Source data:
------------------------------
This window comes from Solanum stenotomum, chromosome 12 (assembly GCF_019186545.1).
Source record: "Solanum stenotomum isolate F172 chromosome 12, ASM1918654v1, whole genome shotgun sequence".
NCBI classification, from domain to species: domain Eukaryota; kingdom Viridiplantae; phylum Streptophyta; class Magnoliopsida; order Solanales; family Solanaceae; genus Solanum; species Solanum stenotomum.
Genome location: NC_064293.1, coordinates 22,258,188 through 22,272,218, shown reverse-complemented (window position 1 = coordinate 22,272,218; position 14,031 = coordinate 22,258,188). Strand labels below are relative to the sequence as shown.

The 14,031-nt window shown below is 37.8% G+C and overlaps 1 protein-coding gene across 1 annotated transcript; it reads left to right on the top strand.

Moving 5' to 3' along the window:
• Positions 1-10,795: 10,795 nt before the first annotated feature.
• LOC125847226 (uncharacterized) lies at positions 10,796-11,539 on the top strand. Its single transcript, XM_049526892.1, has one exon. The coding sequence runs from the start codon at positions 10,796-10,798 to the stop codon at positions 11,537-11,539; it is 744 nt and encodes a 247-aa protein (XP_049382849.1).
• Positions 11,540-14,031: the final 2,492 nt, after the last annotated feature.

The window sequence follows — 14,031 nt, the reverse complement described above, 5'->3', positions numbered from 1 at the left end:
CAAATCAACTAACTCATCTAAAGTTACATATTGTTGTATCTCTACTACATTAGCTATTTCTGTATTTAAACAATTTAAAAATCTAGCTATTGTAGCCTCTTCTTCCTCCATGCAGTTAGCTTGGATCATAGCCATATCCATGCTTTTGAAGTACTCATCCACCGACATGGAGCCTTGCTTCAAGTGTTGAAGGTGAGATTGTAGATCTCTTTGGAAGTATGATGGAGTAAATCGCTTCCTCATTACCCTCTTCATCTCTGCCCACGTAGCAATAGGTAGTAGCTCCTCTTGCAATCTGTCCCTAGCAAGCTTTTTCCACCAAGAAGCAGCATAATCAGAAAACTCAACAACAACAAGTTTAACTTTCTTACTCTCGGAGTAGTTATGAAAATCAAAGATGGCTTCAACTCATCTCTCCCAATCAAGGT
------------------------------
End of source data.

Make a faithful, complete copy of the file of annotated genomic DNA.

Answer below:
This window comes from Solanum stenotomum, chromosome 12 (assembly GCF_019186545.1).
Source record: "Solanum stenotomum isolate F172 chromosome 12, ASM1918654v1, whole genome shotgun sequence".
NCBI classification, from domain to species: domain Eukaryota; kingdom Viridiplantae; phylum Streptophyta; class Magnoliopsida; order Solanales; family Solanaceae; genus Solanum; species Solanum stenotomum.
Genome location: NC_064293.1, coordinates 22,258,188 through 22,272,218, shown reverse-complemented (window position 1 = coordinate 22,272,218; position 14,031 = coordinate 22,258,188). Strand labels below are relative to the sequence as shown.

The 14,031-nt window shown below is 37.8% G+C and overlaps 1 protein-coding gene across 1 annotated transcript; it reads left to right on the top strand.

Moving 5' to 3' along the window:
• Positions 1-10,795: 10,795 nt before the first annotated feature.
• LOC125847226 (uncharacterized) lies at positions 10,796-11,539 on the top strand. Its single transcript, XM_049526892.1, has one exon. The coding sequence runs from the start codon at positions 10,796-10,798 to the stop codon at positions 11,537-11,539; it is 744 nt and encodes a 247-aa protein (XP_049382849.1).
• Positions 11,540-14,031: the final 2,492 nt, after the last annotated feature.

The window sequence follows — 14,031 nt, the reverse complement described above, 5'->3', positions numbered from 1 at the left end:
CAAATCAACTAACTCATCTAAAGTTACATATTGTTGTATCTCTACTACATTAGCTATTTCTGTATTTAAACAATTTAAAAATCTAGCTATTGTAGCCTCTTCTTCCTCCATGCAGTTAGCTTGGATCATAGCCATATCCATGCTTTTGAAGTACTCATCCACCGACATGGAGCCTTGCTTCAAGTGTTGAAGGTGAGATTGTAGATCTCTTTGGAAGTATGATGGAGTAAATCGCTTCCTCATTACCCTCTTCATCTCTGCCCACGTAGCAATAGGTAGTAGCTCCTCTTGCAATCTGTCCCTAGCAAGCTTTTTCCACCAAGAAGCAGCATAATCAGAAAACTCAACAACAACAAGTTTAACTTTCTTACTCTCGGAGTAGTTATGAAAATCAAAGATGGCTTCAACTCATCTCTCCCAATCAAGGT